One death and a thousand lives in exchange : it is simple arithmetic. Raskolnikov
Raskolnikov's mathematical evaluation of the moral dilemma presented to him in Dostoevsky's Crime and Punishment exemplifies the empirical view of utilitarianism. Utilitarianism attempts to distinguish between right and wrong by measuring a decision based on its calculated worth. Raskolnikov appears to employ the fundamentals of utilitarian philosophy by pitting the negative consequences of murdering his old landlady against the positive benefits that her money would bestow onto society.
However, a true follower of utilitarian philosophy would be outraged at Raskolnikov's claim that murdering the old woman can be considered morally right. Raskolnikov arbitrarily leaves out some necessary considerations in his moral equation that do not adhere to utilitarianism. A utilitarian would argue that Raskolnikov has not reached an acceptable solution because he has not accurately solved the problem. On the other hand, a non-utilitarian would reject even the notion of deliberating about the act of murder in such a mathematical manner. He might contend that Raskolnikov's reasoning and the entire theory of utilitarianism cannot be used to judge morality because it rejects individual rights and contains no moral absolutes.
A utilitarian bases his belief upon two principles - The theory of right actions and the theory of value. These two principles work together and serve as criteria for whether or not a utilitarian can deem an action morally right. First, the theory of right action argues that the morally right decision is the one whose consequences are at least as good as any other available option. For example, upon receiving the assignment for this paper, I could have chosen to ignore the assignment and spend my time on something more enjoyable or I could have worked diligently on my paper actually turning it in. Employing the utilitarian principle, I would have to weigh each option and then decide which one has consequences at least as good as or better than any of the other options possible. But, what standard do I use to gauge the consequences in order to choose the best alternative?
The theory of right action does not stand alone as the only condition for ethical evaluations. To measure the given alternatives, I would have to apply the theory of value. The theory of value bases itself on the premise that pleasure is the only thing valuable in itself and as an end. Mill clearly states that all desirable things are desirable either for pleasure inherent in themselves or as means to the promotion of pleasure and the prevention of pain. In my moral dilemma, I had to take each alternative and calculate the total amount of pleasure that each would produce, minus the total amount of pain each alternative would induce. So while not doing the paper might give me the most amount of immediate pleasure, the pain that I would incur upon receiving an F in my class would greatly reduce the amount of net pleasure. On the other hand, I might experience some pain (due to boredom, frustration, etc.) from writing the paper. However, this amount of pain would be outweighed by the pleasure of receiving an A on it, thus in turn raising my GPA, making my parents happy, graduating with honors, securing a six-figure salary job, marrying the perfect man and having 2.5 kids.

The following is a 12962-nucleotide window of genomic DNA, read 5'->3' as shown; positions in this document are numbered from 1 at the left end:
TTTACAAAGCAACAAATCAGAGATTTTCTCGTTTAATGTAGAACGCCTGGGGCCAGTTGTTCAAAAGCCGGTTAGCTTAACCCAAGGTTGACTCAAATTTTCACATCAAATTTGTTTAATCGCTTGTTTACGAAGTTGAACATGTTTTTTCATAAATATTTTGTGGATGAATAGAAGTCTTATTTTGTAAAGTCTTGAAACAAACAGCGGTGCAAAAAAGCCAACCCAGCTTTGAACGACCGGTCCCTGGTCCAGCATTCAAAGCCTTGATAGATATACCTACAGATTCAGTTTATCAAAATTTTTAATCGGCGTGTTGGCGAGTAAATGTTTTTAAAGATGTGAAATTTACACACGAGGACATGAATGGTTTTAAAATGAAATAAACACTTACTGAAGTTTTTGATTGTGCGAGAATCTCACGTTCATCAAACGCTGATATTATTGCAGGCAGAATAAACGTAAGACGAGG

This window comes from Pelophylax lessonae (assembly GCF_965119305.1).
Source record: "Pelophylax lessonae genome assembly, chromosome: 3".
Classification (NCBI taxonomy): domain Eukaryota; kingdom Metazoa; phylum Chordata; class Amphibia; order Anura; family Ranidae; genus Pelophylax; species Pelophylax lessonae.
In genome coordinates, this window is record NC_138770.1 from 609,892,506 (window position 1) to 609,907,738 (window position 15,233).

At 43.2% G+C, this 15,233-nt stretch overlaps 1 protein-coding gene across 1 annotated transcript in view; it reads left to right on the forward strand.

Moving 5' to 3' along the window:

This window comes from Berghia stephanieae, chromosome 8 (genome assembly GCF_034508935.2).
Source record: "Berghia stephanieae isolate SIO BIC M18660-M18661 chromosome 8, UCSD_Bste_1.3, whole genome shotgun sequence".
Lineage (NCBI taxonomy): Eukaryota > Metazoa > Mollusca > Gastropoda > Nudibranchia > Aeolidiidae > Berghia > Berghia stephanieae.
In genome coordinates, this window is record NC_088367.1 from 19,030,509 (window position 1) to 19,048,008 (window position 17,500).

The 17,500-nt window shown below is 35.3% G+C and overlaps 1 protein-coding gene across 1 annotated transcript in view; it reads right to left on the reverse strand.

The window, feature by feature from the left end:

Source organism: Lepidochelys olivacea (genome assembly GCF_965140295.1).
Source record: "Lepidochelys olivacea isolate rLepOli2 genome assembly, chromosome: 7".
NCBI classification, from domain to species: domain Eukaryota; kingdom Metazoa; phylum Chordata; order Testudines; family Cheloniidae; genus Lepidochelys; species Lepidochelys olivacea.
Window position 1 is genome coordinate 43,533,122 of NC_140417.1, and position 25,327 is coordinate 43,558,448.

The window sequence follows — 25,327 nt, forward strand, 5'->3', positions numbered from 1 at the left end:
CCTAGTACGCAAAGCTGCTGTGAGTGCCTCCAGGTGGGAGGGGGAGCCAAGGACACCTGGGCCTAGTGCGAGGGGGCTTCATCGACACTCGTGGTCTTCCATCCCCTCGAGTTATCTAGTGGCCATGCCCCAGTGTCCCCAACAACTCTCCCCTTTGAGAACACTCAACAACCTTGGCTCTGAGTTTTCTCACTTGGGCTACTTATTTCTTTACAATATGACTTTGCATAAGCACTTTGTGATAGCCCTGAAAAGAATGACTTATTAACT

Therefore, utilitarianism not concerned with just the short-term consequences of the decision nor with the sole effects on the agent himself. A utilitarian must consider the long-term effects and the amount of pleasure or pain that others will experience as a result of his decision. The agent cannot just consider his personal level of pleasure or pain. In fact, there may be cases where the utilitarian's right decision may cause the agent only pain. However, in accordance to the greatest good for the greatest number philosophy of utilitarianism, the decision that is morally right produces the greatest amount of net pleasure for everyone involved.
Raskolnikov seems to be employing utilitarianism when he justifies the murder of his landlady. According to Raskolnikov, he has two available options: murdering the old woman and giving away her money to benefit society or letting her live and watching the money waste away in a monastery when she dies of natural causes. Apparently, Raskolnikov has formulated an equation in which the old woman's death has a greater positive differential between the pleasure and pain than not murdering her. He states that the pleasure the old woman's money would bring to the poor would outweigh the pain inflicted upon her.
Although Raskolnikov's reasoning seems to be a clear example of the utilitarian principle, in reality it simplifies utilitarianism to the point of distortion. A utilitarian would argue that Raskolnikov has not shown the murder to be morally justifiable because Raskolnikov abstracts the situation does not develop key variables of utilitarianism, and thus has not accurately solved the problem.